Rep. Francis Awerkamp, a St. Marys Republican who has previously expressed displeasure with the bill, countered by saying the price tag on the bill necessitated this degree of oversight.

“Given that this is essentially close to a billion-dollar tax on the people of Kansas, it does seem reasonable that at least a few of the legislators should have some oversight on that,” Awerkamp said. “I think it’s a good amendment to a bill that can’t use the same adjective.”

The amendment passed 12 to 8.

To encourage growth in Kansas and ensure the state was not paying out-of-state employees, the panel inserted a $10 million matching incentive fund for the corporation to provide relocation incentives for employees moving to Kansas from another state. In addition, the House committee proposal lowers the state’s corporate income tax rate of 4% by 0.5% only once for each project.

The Senate proposed a reduction of 0.5% until the tax was fully exempted.

In addition, the committee approved an amendment proposed by Rep. Ron Highland, R-Wamego, inserted a mechanism for the state to recoup some funds if the company leaves the state between the 10th and 15 years.


Operating under assumptions

Many of the changes Monday were prompted by budgetary concerns, but also by a lack of details surrounding the project.

Legislators are working under the assumption the production plant would bring in 4,000 direct jobs averaging $50,000 in annual pay. An analysis by the Wichita Business Journal estimated it would take those 4,000 employees almost 40 years to pay the equivalent in taxes for what the company is getting in subsidies.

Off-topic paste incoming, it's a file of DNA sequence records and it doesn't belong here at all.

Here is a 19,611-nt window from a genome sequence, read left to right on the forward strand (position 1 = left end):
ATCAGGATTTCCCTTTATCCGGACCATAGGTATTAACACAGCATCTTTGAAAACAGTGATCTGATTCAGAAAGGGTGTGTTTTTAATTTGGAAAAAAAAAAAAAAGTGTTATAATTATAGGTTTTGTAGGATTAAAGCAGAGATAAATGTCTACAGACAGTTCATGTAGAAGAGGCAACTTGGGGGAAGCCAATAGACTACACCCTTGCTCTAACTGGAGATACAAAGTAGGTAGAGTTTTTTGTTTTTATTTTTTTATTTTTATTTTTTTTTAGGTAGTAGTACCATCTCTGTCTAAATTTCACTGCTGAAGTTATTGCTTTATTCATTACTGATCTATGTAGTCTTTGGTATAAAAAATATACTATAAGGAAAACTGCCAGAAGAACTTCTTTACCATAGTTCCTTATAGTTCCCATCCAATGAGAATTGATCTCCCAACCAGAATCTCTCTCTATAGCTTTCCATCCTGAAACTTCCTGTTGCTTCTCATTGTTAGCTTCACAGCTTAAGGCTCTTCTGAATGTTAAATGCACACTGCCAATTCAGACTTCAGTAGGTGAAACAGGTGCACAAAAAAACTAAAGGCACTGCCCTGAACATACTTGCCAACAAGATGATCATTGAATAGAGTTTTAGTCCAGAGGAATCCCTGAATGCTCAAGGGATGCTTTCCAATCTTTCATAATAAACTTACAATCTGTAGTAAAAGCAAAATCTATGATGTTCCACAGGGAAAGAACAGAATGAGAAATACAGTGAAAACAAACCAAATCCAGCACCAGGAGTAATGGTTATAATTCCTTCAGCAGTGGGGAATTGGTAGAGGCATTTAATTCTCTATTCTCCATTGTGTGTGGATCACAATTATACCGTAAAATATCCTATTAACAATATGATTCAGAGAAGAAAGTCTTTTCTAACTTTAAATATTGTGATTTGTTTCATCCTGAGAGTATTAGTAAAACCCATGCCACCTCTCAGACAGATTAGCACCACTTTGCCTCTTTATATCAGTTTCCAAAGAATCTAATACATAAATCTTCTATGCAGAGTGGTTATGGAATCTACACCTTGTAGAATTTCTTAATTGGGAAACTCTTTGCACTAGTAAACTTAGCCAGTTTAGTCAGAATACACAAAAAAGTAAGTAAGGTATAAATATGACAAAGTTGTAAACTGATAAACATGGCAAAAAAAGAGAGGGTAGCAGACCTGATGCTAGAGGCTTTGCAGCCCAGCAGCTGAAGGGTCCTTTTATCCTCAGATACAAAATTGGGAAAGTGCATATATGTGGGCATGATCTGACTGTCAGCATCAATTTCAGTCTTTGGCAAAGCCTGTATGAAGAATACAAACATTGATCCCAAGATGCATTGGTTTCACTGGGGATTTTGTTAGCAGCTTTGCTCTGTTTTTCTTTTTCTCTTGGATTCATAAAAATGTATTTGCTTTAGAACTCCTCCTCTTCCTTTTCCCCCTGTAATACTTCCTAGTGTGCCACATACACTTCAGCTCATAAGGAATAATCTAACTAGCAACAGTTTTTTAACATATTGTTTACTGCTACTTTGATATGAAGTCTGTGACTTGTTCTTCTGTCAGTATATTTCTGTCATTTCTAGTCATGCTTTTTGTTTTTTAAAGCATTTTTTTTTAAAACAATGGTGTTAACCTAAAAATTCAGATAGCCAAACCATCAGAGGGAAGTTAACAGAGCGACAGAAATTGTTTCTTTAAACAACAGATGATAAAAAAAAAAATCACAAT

While legislators acknowledged some of the uncertainty surrounding the bill as part of the process, concerns about the absence of a fiscal note attached to the bill and the uncertain return on investment have many lawmakers wary about saying yes.

“I mean, we’ve got assumptions in here about what aspects of the governor’s proposed budget are actually going to pass and in what form they pass,” said Rep. Shannon Francis, R-Liberal.

The Department of Commerce has argued the state needs the program after whiffing in the past on 11 megaprojects.

Meanwhile, the governor and Lt. Gov. David Toland, who also serves as commerce secretary, continue to urge swift action to pass the economic development bill. In a release from the governor’s office, Joann Knight, economic development director for Dodge City, touted the APEX bill’s key role in leveling the national playing field for Kansas.

“Not only will this opportunity create thousands of new jobs for Kansans, but it will also make us an economic powerhouse that will draw in national attention and make Kansas a top-level workforce competitor,” Knight said. “I support the movement to pass the APEX bill and bring Kansas to a level that we can compete.”

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Noah Taborda
Noah Taborda

Noah Taborda started his journalism career in public radio at KBIA in Columbia, Missouri, covering local government and producing an episode of the podcast Show Me The State while earning his bachelor’s degree in radio broadcasting at the University of Missouri School of Journalism. Noah then made a short move to Kansas City, Missouri, to work at KCUR as an intern on the talk show Central Standard and then in the newsroom, reporting on daily news and feature stories.